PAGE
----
Having read Graceful Boundaries again more thoughtfully, I would like to offer something a little contrary. Having struggled with offending people, the trespasses, and self-recrimination for it I appreciate both the humility and responsibility it inspires in me, even at a cost of excessive self-deprecation. But I also found that we will always, as imperfect human beings, all of us not just HSPs, overbear and infringe and offend each other at any level of development- that is often the challenge of connecting with another, unearthing what is there between us and our boundaries. Minor conflicts and touchy arousals can often be the opening, though uncomfortable and messy, of real friendship and deeper relationship. And certainly aids discrimination. And as confidence and “normality” go, it is sometimes better to speak freely, less tenuously, and care less about offending (as long as our intentions have no malice or anger) so that we become less sensitized and allow ourselves the freedom and unapologetic openness to cross our and others’ boundaries, make mistakes, appear rude, even express the inexpressible to those who can’t or don’t want to hear it because we have a right to be fully human and vocal and wrong and right. Like everyone else, who are making zillions of mistakes. As a funny sage said: There’s no karma for rudeness!
Just a thought!
Priscilla Atkins says
Marcia, your reflections are so beautifully uttered. Reading through comments and replies to comments on this thread I am reminded that communication/language is an attempt at saying what may not be fully sayable. What offends one person may help someone else open up and feel connected, in a healthy, positive way (and I’m not only talking about the speaker; a listener, as well). To your words “it is sometimes better to speak freely, less tenuously, and care less about offending (as long as our intentions have no malice or anger) so that we become less sensitized and allow ourselves the freedom and unapologetic openness to cross our and others’ boundaries . . .” I might add “also, so that we become, live, breathe, experience the depths and heights (and whimsy!!) of we are.” Gads HSPs are so intelligent and alive, as your words and others’ here attest. Thank you!
Bea Sanz says
Hi! I have been searching for a hsp teenager like me for a long time. A few days ago i found this blog so i started reading comments to see if someone looked like a teenager or something. I’m actually Spanish but i love languages so much that i would learn everyone. And English is my favourite for sure. Anyway, i would like to contact with people like me, and if it’s possible around my age. My name is Beatriz (well but you call me Bea) and i’m 16. Thanks.
Caro Eardley says
Hi Bea – I’m replying to you to say how sorry I am that no one else has replied.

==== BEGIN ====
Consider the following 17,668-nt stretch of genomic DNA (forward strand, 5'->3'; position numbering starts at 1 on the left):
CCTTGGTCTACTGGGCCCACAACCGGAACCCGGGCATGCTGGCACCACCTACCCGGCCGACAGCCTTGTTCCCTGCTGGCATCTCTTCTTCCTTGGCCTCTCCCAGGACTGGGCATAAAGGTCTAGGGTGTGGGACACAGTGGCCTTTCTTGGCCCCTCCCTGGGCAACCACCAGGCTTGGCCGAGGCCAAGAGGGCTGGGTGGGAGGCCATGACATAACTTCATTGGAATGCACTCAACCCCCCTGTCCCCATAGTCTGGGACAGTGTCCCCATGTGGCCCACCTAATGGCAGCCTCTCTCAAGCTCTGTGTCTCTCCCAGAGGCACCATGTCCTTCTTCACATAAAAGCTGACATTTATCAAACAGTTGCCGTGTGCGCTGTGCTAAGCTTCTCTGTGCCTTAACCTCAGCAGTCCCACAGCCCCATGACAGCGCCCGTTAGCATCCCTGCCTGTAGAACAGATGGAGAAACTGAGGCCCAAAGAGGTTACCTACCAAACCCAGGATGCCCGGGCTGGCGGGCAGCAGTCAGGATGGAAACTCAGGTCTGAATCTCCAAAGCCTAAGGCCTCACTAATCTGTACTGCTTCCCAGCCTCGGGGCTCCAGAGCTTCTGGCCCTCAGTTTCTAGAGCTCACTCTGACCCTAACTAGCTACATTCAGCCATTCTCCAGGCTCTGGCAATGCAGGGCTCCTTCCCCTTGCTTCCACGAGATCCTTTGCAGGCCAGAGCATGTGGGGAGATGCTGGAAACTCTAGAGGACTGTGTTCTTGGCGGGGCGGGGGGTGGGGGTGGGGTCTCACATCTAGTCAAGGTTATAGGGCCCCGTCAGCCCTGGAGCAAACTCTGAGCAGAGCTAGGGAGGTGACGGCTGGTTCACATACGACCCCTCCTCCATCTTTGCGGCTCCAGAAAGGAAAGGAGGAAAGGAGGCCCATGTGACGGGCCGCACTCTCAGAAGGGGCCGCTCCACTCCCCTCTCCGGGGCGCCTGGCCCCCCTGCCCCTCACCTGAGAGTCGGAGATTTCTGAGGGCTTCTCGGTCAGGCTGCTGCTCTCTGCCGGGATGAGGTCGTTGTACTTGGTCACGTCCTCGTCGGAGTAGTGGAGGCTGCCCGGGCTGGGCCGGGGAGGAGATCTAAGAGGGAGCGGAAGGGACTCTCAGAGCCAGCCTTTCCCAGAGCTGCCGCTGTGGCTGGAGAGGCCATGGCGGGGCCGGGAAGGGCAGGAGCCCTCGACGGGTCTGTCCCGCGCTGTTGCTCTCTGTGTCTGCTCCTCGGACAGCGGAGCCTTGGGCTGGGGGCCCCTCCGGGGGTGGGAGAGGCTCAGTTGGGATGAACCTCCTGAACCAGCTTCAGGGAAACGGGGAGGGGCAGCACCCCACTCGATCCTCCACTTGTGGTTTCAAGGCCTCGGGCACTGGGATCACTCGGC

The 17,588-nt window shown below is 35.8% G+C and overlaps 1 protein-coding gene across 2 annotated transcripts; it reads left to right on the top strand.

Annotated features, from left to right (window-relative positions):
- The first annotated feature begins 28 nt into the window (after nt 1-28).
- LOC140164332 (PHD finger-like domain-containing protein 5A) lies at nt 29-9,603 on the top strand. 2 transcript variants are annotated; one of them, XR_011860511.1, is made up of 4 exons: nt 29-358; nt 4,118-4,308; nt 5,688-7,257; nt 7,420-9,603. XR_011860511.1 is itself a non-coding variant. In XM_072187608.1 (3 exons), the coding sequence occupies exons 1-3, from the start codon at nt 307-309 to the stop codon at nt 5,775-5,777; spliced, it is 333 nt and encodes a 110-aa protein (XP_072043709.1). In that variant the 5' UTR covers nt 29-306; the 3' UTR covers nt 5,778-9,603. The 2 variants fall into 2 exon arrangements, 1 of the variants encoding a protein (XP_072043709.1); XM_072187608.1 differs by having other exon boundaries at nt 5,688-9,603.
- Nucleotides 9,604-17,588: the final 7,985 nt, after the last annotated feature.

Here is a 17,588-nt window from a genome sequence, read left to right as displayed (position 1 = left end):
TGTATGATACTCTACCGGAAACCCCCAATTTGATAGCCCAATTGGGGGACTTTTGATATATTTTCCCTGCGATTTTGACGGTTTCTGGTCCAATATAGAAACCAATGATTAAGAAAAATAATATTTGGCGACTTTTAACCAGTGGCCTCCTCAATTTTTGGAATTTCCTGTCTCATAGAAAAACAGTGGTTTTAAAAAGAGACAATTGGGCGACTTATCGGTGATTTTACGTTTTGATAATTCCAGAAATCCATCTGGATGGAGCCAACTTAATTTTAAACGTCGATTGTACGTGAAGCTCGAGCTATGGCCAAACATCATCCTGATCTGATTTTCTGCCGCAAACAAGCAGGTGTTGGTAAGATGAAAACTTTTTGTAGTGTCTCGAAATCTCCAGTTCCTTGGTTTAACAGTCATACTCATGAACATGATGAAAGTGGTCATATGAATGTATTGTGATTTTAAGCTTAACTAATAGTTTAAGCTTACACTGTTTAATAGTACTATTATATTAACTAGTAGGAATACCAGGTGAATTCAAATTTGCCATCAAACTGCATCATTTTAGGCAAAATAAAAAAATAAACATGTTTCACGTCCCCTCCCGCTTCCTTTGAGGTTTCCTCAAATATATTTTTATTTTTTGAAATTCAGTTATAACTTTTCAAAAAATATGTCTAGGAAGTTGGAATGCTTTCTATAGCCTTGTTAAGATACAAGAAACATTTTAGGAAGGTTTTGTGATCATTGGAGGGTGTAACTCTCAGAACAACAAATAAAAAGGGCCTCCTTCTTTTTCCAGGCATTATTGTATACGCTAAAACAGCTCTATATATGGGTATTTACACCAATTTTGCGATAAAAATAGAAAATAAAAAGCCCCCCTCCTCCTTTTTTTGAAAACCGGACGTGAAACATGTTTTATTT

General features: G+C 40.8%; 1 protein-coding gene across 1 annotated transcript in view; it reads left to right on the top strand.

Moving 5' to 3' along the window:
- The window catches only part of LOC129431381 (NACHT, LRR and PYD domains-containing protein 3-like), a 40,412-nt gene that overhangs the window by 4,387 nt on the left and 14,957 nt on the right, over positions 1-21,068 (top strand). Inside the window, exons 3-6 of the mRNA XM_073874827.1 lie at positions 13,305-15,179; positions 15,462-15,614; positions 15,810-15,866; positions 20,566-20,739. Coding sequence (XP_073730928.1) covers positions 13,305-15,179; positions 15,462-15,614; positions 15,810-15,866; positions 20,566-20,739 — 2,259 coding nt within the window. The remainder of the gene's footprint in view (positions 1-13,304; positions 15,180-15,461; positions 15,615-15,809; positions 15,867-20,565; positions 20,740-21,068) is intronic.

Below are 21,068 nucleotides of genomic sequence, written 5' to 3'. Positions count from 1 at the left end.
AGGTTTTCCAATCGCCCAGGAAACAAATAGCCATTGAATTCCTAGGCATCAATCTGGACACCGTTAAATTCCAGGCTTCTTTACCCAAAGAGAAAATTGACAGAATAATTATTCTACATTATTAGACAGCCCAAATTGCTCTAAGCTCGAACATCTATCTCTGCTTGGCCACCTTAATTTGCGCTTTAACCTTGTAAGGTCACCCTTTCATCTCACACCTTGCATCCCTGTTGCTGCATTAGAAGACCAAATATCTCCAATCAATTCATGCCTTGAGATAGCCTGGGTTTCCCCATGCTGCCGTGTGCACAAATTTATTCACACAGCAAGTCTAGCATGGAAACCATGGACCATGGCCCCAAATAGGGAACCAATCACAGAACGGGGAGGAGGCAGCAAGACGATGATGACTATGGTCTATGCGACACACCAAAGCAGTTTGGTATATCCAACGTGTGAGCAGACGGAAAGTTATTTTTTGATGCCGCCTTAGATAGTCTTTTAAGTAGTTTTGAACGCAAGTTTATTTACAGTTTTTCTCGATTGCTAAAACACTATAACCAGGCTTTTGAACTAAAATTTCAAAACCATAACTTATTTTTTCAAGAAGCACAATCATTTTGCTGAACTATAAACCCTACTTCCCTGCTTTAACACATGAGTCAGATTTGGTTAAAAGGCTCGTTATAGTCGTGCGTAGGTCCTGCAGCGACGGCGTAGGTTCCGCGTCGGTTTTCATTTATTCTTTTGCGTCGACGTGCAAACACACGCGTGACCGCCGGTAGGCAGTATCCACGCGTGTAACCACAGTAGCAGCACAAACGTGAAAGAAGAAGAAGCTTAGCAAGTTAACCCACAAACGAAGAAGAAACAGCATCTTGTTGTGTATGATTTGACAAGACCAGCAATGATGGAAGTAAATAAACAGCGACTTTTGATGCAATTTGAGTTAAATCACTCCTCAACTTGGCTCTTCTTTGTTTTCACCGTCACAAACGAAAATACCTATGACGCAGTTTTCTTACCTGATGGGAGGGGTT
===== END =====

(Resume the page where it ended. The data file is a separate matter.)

You are very brave to reach out and ask for resources aka a friend your own age to talk to, and, sadly, it isn’t me. I’m old too.
I do remember very clearly being your age but most of the people here have, like me, had to wait far too long for someone aka Elaine Aaron, to show us HSP survivors that there is a way to understand, acknowledge, and change, the way we are in this world.
Just wanted to reach out to you and say ‘you go, girl!’ You can and you will find others to share your way of being.
Just never give up and keep on looking for the 1 in 5 around you that can relate to you as an HSP. They’re out there, you just need to figure out how to recognise them – and then you will find your friends and allies.
Wishing everything of the very best this life has to offer you. Feel free to get in touch if you want someone old to talk to! reply to me here and I’ll work out if there is an acceptable way to support you s I can.
Just know you are a wonderful and worthwhile person.
I am a 66 year old woman, and only realized a year or so ago that what was ‘wrong’ with me is, I am a highly sensitive person. I know my boundaries are an issue in some senses and not others. For instance, as a child I learned to stick up for myself, and saw that I was the only one who could really do that. So in the case of more ‘obvious’ boundaries, like not being ‘snowed’ by someone who thinks you are weak, well I am no easy target. Where I fall back on my childhood patterns, is being there, compassionate, for others I am close to. I have allowed my close friends to continually call me on the phone, for instance, when suffering a relationship break up, and I have a seemingly endless patience to listen and be there for them. I know this is because as a child, I was sensitive to the suffering of both my alcoholic father, and my mother who put up with it. I comforted and listened to them, too, when I was still a small child. So when someone ‘needs’ me, I put aside my own problems when they seem lesser, and devote myself to just listening and let them tell me their problems.